08
October 2020

JAPANESE ARCHITECTURE, GARDENS AND TEA CULTURE

Welcome to The Arts Society Tarporley
Thursday, October 8, 2020 - 13:30
The Community Centre
113a High St Tarporley CW6 0AY

An exploration of the history and development of the Japanese garden.

Gardens were an integral part of Japanese architectural design. They were laid out for a particular purpose: a strolling garden; a tea garden; or an evocative stone and moss garden for contemplation. Each era had its own design style. The 13th, 14th and 15th centuries were the high point for Zen-influenced gardens, whilst the 16th, 17th and 18th centuries saw the development of tea gardens.

THE ARTS SOCIETY ACCREDITED LECTURER

Ms Suzanne Perrin

An independent researcher and historian specialising in Japanese History, Art & Culture, and founded Japan Interlink in 1995 to promote the understanding of Japan in the UK. Suzanne studied Nihonga traditional Japanese painting at Nagoya University of Arts and gained a certificate there, and reached Level 3 in Japanese Language at the Japan Foundation in London.

Suzanne has lectured to a wide range of institutions including universities, museums and adult education groups in the UK and overseas. She taught Japanese History & Culture at Richmond American International University in London for over ten years, lectures for the Arts of Asia course at the Victoria & Albert Museum in London, for the British Museum and London Institute Universities, the University of Cape Town, and University of Brighton Art & Design School;  has given lecture tours for DARTS in South Africa, AADFAS in Australia and for The Arts Societies in Europe (Spain, Germany, Malta, Belgium). Suzanne has organized exhibitions of Japanese arts and crafts including Kimono exhibitions for demonstration and display.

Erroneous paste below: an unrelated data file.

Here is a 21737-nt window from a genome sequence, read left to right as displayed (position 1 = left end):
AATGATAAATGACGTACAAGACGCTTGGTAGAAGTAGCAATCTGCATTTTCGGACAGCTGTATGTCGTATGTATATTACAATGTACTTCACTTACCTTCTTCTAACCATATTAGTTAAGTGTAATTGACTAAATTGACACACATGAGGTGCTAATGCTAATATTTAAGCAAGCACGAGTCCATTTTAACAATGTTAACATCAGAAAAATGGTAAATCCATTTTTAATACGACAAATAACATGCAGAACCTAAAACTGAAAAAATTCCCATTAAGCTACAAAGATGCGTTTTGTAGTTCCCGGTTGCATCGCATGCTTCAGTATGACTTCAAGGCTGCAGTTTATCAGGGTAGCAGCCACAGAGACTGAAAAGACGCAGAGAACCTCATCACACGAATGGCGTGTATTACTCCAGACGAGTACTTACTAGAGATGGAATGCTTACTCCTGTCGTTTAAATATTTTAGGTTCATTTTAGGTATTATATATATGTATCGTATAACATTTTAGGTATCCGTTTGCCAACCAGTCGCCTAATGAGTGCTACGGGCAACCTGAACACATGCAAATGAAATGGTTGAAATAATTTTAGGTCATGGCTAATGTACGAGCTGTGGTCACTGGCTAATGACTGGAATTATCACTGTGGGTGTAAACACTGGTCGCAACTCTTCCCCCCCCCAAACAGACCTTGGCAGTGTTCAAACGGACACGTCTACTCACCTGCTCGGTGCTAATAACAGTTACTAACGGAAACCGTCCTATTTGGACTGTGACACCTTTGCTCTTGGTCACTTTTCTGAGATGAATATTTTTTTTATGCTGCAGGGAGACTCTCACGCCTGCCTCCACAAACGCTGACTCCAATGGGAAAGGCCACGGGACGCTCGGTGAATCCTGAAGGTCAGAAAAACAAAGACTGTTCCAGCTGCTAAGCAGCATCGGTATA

Suzanne has published articles on Japanese culture and contemporary living for various magazines, and published her first book in 2016 titled: Bridges: Anglo-Japanese Cultural Pioneers 1945-2015She is working on her second book on Japanese craftspeople in Kyoto, and visits Japan regularly to continue her research.

She is based in London.